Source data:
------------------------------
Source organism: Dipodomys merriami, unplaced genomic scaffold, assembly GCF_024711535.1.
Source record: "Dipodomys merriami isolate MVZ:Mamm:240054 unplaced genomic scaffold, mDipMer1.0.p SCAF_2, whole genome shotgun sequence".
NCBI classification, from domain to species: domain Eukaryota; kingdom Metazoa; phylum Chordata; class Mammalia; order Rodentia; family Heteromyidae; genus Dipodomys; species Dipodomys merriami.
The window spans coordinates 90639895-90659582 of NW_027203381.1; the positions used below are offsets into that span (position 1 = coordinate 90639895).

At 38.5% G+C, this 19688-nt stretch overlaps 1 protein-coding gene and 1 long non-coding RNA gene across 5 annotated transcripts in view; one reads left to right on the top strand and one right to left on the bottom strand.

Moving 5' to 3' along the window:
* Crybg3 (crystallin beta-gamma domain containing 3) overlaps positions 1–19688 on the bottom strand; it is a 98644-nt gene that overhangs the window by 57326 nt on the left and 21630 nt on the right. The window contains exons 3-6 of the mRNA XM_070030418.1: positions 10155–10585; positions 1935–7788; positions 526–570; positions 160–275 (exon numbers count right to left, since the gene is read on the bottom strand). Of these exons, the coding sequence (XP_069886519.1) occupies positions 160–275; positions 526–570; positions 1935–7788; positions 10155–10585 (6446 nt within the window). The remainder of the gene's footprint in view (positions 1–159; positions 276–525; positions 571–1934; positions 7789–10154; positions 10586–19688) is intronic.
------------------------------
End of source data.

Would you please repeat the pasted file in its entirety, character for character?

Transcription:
Source organism: Dipodomys merriami, unplaced genomic scaffold, assembly GCF_024711535.1.
Source record: "Dipodomys merriami isolate MVZ:Mamm:240054 unplaced genomic scaffold, mDipMer1.0.p SCAF_2, whole genome shotgun sequence".
NCBI classification, from domain to species: domain Eukaryota; kingdom Metazoa; phylum Chordata; class Mammalia; order Rodentia; family Heteromyidae; genus Dipodomys; species Dipodomys merriami.
The window spans coordinates 90639895-90659582 of NW_027203381.1; the positions used below are offsets into that span (position 1 = coordinate 90639895).

At 38.5% G+C, this 19688-nt stretch overlaps 1 protein-coding gene and 1 long non-coding RNA gene across 5 annotated transcripts in view; one reads left to right on the top strand and one right to left on the bottom strand.

Moving 5' to 3' along the window:
* Crybg3 (crystallin beta-gamma domain containing 3) overlaps positions 1–19688 on the bottom strand; it is a 98644-nt gene that overhangs the window by 57326 nt on the left and 21630 nt on the right. The window contains exons 3-6 of the mRNA XM_070030418.1: positions 10155–10585; positions 1935–7788; positions 526–570; positions 160–275 (exon numbers count right to left, since the gene is read on the bottom strand). Of these exons, the coding sequence (XP_069886519.1) occupies positions 160–275; positions 526–570; positions 1935–7788; positions 10155–10585 (6446 nt within the window). The remainder of the gene's footprint in view (positions 1–159; positions 276–525; positions 571–1934; positions 7789–10154; positions 10586–19688) is intronic.